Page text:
University of Prince Edward Island
24-26 June 2016
The histories of migration and health are inextricably linked. The conditions that precipitated the departure of migrants for foreign destinations also compromised their physical and mental health. Likewise, the process of migration itself has been linked to psychological and other health concerns. The movements of migrants and the spread of epidemic diseases have long been understood as inter-connected by migrant-receiving communities and their governments, with results ranging from campaigns to keep particular immigrants out, to the establishment of substantial medical facilities for the management and/or care of unhealthy newcomers. Patients have migrated to improve their health in the belief that a change of environment or medical treatments available elsewhere would offer possibilities not available at home. Migration has also relocated people with healthcare skills and knowledge. The services of migrant medical professionals proved invaluable to immigrant-receiving societies in the twentieth and twenty-first centuries as they constructed their own health care systems. This resulted in a so-called “brain drain” from developing countries. At the same time, professional associations in industrialized countries proved ambivalent about the arrival of foreign-trained health care practitioners, fearing competition and questioning their skills. As a consequence, many migrant physicians, nurses, dentists and medical technicians were forced to retrain, move into ancillary careers, or abandon health care altogether.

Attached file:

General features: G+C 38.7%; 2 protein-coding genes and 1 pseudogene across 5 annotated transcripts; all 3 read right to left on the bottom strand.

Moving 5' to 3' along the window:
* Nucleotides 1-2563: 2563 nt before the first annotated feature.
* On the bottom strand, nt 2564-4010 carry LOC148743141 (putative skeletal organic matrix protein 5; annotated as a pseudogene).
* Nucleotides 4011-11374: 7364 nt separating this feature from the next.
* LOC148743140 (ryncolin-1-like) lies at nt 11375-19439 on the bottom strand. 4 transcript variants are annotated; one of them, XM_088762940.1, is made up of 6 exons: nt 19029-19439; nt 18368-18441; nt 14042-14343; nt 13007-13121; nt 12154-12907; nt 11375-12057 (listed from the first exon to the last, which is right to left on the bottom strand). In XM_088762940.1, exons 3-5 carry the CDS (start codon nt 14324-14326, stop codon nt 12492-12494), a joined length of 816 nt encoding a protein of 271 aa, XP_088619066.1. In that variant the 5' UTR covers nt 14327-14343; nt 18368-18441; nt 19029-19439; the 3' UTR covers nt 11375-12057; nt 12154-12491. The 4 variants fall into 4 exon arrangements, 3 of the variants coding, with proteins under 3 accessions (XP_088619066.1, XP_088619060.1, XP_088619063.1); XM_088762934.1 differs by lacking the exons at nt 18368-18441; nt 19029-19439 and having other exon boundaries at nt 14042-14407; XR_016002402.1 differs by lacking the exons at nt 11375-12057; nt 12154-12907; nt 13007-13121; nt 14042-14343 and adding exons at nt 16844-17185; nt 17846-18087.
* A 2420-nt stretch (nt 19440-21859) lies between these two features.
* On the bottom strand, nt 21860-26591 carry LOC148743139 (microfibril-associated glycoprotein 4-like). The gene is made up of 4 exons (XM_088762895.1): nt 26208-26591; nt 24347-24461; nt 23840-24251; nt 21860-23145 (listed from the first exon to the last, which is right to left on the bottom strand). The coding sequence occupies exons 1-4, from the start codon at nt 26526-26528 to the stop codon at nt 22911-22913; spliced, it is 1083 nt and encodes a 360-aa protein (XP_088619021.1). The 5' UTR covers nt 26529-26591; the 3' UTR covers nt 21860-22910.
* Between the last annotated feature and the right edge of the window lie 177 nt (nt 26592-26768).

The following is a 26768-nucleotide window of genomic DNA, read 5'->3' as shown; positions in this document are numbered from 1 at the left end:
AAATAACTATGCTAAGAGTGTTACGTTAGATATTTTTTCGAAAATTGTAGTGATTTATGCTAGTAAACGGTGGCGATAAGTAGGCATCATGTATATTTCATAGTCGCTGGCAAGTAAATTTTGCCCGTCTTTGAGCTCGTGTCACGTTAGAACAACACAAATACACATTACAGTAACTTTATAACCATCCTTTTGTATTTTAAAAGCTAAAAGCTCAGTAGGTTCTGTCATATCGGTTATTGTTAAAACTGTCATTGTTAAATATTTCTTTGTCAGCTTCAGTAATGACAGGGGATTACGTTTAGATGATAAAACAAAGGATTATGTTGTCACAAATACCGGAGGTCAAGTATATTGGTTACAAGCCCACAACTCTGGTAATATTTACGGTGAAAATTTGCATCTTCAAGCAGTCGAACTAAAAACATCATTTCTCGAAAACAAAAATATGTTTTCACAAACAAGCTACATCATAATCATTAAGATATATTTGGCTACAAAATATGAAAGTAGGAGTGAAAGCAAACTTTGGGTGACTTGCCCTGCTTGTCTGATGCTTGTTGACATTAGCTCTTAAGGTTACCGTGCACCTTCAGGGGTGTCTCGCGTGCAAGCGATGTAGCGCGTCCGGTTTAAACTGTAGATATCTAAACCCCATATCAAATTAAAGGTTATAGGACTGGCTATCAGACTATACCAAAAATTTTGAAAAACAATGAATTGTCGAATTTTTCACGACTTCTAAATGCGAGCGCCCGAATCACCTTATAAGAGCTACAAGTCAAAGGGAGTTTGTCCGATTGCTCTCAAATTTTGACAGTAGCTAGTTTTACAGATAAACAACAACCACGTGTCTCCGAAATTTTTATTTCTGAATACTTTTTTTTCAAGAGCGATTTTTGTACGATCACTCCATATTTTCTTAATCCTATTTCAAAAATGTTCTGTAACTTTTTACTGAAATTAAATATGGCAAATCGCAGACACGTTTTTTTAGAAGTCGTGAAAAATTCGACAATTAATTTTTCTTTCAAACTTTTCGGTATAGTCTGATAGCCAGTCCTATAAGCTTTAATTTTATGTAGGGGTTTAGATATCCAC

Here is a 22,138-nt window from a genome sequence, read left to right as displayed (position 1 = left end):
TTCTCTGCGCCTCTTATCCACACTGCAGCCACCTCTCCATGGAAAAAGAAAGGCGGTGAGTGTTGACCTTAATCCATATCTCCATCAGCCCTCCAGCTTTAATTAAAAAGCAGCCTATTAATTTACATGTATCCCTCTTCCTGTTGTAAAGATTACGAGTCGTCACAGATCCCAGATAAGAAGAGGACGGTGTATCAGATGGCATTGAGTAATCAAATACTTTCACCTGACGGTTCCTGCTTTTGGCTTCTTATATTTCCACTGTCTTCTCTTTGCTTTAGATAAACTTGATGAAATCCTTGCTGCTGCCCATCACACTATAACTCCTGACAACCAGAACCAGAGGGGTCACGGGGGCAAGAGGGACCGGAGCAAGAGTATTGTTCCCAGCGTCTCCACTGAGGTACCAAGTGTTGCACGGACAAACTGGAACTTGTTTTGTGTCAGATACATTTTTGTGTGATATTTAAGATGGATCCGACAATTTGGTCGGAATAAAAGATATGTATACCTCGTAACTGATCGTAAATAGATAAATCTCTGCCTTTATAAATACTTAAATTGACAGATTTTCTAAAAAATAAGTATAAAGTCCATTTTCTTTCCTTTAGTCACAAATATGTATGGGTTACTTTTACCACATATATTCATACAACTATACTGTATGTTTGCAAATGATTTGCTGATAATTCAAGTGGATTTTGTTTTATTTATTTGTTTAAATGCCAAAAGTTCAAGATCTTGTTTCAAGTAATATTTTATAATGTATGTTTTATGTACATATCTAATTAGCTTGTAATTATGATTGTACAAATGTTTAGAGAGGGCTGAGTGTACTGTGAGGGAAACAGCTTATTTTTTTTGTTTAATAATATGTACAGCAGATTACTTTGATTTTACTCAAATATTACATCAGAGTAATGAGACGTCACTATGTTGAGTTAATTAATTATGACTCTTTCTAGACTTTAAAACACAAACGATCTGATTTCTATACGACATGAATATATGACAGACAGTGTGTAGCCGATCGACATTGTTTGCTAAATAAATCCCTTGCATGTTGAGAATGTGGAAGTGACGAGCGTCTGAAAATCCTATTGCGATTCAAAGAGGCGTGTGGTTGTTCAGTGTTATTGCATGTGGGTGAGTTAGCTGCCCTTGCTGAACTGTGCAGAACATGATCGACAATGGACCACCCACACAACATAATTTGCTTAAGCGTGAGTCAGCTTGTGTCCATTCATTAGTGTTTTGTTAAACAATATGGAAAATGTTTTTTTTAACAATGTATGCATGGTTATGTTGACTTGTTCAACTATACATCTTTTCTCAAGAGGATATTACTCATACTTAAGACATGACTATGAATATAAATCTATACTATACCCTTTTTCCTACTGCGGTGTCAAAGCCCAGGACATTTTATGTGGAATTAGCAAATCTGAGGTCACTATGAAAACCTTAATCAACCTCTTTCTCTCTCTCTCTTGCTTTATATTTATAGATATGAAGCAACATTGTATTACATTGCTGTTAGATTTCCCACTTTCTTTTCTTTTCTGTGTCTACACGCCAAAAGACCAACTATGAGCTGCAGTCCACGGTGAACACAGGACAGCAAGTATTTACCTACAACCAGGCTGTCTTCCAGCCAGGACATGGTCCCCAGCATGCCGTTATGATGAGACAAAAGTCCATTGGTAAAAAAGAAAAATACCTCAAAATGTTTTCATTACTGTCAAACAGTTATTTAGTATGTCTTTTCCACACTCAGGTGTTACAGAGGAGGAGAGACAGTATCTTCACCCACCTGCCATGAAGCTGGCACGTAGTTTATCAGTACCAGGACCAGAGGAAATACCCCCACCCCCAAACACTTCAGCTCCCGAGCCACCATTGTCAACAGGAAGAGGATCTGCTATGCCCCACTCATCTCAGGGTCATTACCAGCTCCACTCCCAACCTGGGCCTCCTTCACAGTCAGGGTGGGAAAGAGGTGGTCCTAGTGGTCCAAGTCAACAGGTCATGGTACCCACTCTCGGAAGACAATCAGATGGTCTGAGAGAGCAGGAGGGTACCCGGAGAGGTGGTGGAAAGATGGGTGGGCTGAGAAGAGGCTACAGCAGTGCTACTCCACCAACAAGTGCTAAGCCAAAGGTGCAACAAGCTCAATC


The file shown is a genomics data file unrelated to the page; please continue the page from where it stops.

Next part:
In order to more fully explore the connections of migration and health, the University of Prince Edward Island, in conjunction with McGill’s Department of History and Classical Studies, its Institute for Health and Social Policy, and the Canadian Committee on Migration, Ethnicity and Transnationalism, will host a workshop entitled: Health, Medicine and Mobility: International Migrations in Historical Perspective. The workshop will take place at the University of Prince Edward Island on 24-26 June 2016.
The workshop aims to bring scholars working on different aspects of health, medicine and mobility into conversation to advance the theoretical and conceptual thinking in these interrelated fields. These preliminary conversations will serve as building blocks for a special journal issue or larger research project. Specific themes for inquiry include the following:
• diasporic health professionals
• medical education, professional networks
• medical exclusions
• shaping and reshaping spaces of medical intervention
• medical/health knowledge transfers across cultures/distances
• diseases across borders
• migration for medical treatment/health improvement
• medical innovations inspired by the movement of people
Please send a 300 word abstract along with a paper title and one page CV to Lisa Chilton. Extended CFP deadline: Friday, 31 July 2015.